Updated 2 p.m. - Gozo Channel said this afternoon that it would hold an internal inquiry after what it described as 'an unfortunate incident' late last night when the front end of a Gozo ferry ramp lifted while cars were being driven off last night.

The incident happened at 10.45 p.m. at Mgarr. No one was injured but three cars were damaged and two people appeared to suffer shock.

Gozo Channel in its statement apologised for the incident and the inconvenience it caused.

It confirmed that a mooring rope had broken, causing the vessel to move backward. The crew had taken immediate action to ensure passengers' safety.

This was how one of several readers who contacted timesofmalta.com described the scene:

"I was outside my car, waiting to board - the first few cars had already been driven off the ferry when noises of clanging metal and screams were heard and people ran to the scene.

"We saw two cars that had been jacked up by the final section of the ramp, which had folded back up to a vertical position. There was quite a lot of panic as the passengers had to be pulled out from the vehicles.

"I could not see what caused the accident in the first place but the crew asked passengers to stay away while the final section of the ramp was lowered to the normal position, scraping the underside of the the two cars before they fell back to a horizontal position.

"The ship was then moved a metre or so forward, and crew on the starboard side secured the mooring ropes at the front. One of the two cars was driven off the ship while the other had to be pushed. A third car suffered minor damage to its bonnet, probably from one of the cars jacked up by the ramp.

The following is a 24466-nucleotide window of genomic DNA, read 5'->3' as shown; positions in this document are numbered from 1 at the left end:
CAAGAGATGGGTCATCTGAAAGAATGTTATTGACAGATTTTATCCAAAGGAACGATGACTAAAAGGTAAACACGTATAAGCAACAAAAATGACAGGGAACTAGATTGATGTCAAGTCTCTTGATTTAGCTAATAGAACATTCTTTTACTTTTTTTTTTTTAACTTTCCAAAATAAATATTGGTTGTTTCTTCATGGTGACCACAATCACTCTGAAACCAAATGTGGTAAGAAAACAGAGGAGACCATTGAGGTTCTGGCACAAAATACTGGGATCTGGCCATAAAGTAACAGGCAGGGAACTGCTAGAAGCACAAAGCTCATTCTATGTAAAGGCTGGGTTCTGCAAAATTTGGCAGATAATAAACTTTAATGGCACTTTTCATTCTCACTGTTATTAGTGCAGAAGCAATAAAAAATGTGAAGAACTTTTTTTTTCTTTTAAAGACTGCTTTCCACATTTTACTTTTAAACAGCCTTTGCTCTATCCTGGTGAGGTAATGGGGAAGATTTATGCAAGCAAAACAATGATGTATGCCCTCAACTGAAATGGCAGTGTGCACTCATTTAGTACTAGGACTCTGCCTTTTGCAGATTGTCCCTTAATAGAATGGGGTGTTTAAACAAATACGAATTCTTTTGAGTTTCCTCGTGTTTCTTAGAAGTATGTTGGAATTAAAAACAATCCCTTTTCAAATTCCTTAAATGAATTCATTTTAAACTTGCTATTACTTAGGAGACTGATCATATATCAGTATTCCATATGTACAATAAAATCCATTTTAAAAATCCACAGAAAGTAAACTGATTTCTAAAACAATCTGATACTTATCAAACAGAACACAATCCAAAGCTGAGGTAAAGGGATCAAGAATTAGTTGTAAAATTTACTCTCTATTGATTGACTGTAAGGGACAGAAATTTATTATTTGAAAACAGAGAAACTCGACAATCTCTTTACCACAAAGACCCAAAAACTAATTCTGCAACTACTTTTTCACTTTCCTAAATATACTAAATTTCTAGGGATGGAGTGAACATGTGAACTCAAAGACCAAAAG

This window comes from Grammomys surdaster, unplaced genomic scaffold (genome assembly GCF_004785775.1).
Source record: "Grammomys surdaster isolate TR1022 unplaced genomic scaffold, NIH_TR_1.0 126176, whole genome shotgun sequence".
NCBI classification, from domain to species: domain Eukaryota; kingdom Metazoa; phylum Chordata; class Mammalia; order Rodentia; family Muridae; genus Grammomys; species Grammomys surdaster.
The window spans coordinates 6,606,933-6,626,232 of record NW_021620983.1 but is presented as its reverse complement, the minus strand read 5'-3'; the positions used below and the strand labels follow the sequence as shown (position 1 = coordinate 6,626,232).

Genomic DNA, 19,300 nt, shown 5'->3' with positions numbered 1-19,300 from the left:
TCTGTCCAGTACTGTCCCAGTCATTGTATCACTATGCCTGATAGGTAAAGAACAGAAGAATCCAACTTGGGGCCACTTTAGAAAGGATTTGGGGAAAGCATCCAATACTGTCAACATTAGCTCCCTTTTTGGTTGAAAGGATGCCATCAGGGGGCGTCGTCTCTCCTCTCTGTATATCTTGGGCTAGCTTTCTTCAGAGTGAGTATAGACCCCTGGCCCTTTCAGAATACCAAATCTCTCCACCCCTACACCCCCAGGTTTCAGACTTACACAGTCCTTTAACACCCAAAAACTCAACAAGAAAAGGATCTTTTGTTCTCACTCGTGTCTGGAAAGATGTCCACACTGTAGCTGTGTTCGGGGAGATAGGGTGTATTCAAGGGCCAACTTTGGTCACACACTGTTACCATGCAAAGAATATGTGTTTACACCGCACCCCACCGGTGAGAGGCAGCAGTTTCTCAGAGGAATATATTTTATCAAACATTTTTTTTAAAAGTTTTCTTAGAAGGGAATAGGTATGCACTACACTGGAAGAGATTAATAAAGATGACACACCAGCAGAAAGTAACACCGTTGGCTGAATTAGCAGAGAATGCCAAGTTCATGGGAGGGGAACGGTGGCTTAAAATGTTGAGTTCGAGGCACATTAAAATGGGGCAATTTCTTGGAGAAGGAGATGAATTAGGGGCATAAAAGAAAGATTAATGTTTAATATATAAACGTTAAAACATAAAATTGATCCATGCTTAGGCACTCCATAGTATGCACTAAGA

"Once these cars were moved out of the way, the rest of the cars on the MV Malita disembarked. It appears that no one was injured, but two persons, who were on the two cars directly hit (there were other persons at least on one of the cars) were suffering from heavy shock."

The reader said that some 15 minutes after the accident, one of the waiting passengers called 112, who were unaware of the accident. A lone policeman eventually appeared and tried to downplay the seriousness of the accident.

The reader said it was not clear who was in charge at the time - no one took  clear responsibility to deal with the situation. Eventually, the crew started embarkation procedures for the return trip (operated by the same MV Malita, which left some 10 minutes late). At that point, one of the persons who had suffered from shock had been collected by family members, but the other person was still at the scene, and still traumatised by the event.

There was no official communication by the crew to the passengers and it was not at all clear how it was concluded that it was safe to use the same ramp to disembark the other cars or embark the cars on the return trip, the reader said.

Another incident involving the same ship occured on

that from its initial enquiries it appeared that some passengers attempted to stop the MV Malita from departing by getting on the ramp just as it started being raised, apparently in order to delay the trip  so that other passengers could board.

Independent journalism costs money. Support Times of Malta for the price of a coffee.

Support Us